UPDATE: The Texas Department of Licensing & Regulation (TDLR) has given a formal warning to the Federal Bureau of Prisons Prison Camp(FPC Bryan) Education Department at Bryan, Texas. TDLR issued the warning at the conclusion of its investigation into whether or not staff at FPC Bryan had falsified hours they uploaded to the State of Texas for inmates enrolled in its cosmetology program.
The licensing board found that staff at FPC Bryan had in fact falsified hours on at least one or more inmates that were enrolled in the program. See original story below.
Original Story published June 17, 2021:
The Cosmetology program at the Federal Bureau of Prisons (BOP) camp at Bryan, Texas, is under investigation by a state licensing agency. The Texas Department of Licensing & Regulation (TDLR) is investigating the program at the camp.
Since sometime last year, TDLR has been seeking cooperation from FPC Bryan staff, in an attempt to verify the hours reported by the prison camp for classes taught to inmates participating in its Cosmetology Program. The program is offered to inmates in conjunction with the state licensing board. The hours in question, were reported to the State of Texas by staff working at the camp.
Earlier this year, an investigator from TDLR, told this reporter that staff at the camp had blocked the Texas government agency from getting records, causing a power struggle between State and Federal legal eagles. Later, the matter was referred to a prosecutor within the department, for possible prosecution. It is unclear where the investigation stands at the current time.
FPC Bryan’s staff members Erin Valentine-Godwin, Supervisor of Education & Recreation, and Mark Cameron, Education Specialist, originally agreed to cooperate and provide the information the TDLR state investigator was seeking. However, the following day, the investigator was contacted by a legal representative from the South-Central Regional Office of the BOP, who refused to provide the records without a court order. It would appear that the BOP attempted to prevent or stall the investigation.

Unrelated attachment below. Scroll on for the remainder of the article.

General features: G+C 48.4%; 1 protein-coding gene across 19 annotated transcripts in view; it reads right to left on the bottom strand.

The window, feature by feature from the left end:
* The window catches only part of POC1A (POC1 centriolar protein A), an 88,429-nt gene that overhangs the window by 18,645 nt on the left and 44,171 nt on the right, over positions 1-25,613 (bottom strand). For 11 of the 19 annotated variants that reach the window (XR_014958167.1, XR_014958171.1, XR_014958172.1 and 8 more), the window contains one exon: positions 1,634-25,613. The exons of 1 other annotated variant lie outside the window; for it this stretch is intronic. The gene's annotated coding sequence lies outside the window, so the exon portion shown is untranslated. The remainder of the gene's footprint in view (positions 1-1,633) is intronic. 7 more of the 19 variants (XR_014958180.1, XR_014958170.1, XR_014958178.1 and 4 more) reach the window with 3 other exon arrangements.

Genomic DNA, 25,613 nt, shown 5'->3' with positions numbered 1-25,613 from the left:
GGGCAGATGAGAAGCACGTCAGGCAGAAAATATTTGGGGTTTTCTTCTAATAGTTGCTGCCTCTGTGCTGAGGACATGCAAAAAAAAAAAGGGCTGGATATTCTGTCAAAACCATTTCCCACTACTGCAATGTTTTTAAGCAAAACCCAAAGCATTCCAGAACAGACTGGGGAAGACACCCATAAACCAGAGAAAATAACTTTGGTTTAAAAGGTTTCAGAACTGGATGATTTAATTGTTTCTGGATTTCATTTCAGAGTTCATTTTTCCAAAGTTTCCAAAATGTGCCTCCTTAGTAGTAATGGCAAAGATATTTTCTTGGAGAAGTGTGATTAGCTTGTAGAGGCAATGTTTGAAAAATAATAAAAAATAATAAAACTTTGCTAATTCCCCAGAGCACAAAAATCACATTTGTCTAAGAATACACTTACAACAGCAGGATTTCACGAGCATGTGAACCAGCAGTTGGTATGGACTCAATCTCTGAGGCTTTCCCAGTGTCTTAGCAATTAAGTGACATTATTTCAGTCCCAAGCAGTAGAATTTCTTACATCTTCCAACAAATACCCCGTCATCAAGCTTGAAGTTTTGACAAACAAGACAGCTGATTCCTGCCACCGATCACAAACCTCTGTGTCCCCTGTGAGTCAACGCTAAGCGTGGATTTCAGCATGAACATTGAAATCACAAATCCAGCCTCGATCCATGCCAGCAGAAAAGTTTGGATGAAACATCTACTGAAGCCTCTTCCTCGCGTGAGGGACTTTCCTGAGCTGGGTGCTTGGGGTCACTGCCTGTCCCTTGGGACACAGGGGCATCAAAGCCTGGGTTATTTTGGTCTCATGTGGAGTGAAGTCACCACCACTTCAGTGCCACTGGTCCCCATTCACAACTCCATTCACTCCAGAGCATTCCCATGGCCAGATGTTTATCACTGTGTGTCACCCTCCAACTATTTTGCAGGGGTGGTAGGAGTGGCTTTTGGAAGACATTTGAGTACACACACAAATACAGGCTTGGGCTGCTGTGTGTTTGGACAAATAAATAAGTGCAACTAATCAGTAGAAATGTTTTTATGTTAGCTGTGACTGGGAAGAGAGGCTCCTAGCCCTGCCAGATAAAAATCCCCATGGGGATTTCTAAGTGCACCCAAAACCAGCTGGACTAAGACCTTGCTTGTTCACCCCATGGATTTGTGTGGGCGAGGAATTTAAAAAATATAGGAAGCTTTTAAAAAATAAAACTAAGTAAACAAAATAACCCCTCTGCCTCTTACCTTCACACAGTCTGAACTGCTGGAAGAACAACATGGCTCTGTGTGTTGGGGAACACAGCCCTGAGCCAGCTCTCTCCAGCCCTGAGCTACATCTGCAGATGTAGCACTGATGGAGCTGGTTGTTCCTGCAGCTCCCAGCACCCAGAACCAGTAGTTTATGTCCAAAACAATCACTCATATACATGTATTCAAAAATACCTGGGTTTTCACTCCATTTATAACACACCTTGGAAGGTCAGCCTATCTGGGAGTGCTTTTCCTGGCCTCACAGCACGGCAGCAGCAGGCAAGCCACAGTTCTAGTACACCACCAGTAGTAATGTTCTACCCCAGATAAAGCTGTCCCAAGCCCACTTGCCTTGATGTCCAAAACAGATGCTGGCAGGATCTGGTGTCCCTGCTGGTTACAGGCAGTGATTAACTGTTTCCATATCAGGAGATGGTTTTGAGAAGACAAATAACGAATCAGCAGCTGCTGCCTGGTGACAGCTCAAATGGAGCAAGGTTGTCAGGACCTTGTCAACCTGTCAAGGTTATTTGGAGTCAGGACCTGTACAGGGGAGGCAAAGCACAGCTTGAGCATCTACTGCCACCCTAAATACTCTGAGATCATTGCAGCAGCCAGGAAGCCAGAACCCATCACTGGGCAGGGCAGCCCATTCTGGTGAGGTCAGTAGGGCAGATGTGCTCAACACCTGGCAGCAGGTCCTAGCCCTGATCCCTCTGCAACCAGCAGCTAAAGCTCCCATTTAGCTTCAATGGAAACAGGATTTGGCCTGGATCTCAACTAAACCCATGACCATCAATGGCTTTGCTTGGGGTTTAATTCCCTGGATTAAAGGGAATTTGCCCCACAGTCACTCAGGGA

The BOP has come under fire this past year for its mishandling of the COVID-19 pandemic. On May 31, 2021, the New York Daily News reported, “In March, Bureau of Prisons Director Michael Carvajal was hammered during testimony before a House of Representatives subcommittee for the agency’s response to the pandemic”. “You and your staff are incompetent and should be fired, Rep. David Trone (D-Md.) told Carvajal.”
The agency has also been under scrutiny since 2019, after Jeffrey Epstein, a high-profile inmate, was found hanged to death in his cell at the Metropolitan Correctional Center in New York. The New York Daily News reported that the two federal correctional officers indicted in that case scored a “deferred prosecution with the United States Attorney’s office in Manhattan.” Per the report, the two planned to “defend themselves as scapegoats for a deeply dysfunctional system had they gone on trial.”
Tova Noel and Michael Thomas admitted “they falsely filled out paperwork certifying they had conducted required rounds and inmate head counts at the Metropolitan Correctional Center in the hours before Epstein was found dead in his cell early on Aug. 10, 2019.” Sources close to the pair said “falsification of documents is common at the jail and throughout the Bureau of Prisons.” “One source described falsely filling out paperwork as “closer to a norm than an anomaly” in federal lockups.”
Internal Affairs policy for the Federal Bureau of Prisons states in part, “Waste, fraud, abuse, mismanagement, and staff misconduct will be reduced.” And “Evidence will be properly collected, handled, and preserved.” “When appropriate, evidence will be provided to other agencies.” Nowhere in the policy does it require a court order for another agency to get information needed for an investigation. So why did the BOP refuse to turn over the information requested by the state agency?
FPC Bryan’s Cosmetology program is funded by money from the federal government. Because the classes are paid for with taxpayer dollars, the classes are free to inmates at the camp. The school is located on the prison grounds in Bryan, Texas, and accepts 25 inmates per year to work toward their cosmetology license.
The question here–did the inmates really get the amount of training and hours that were reported to the State of Texas? And if not—did the federal employees who reported incorrect hours commit fraud?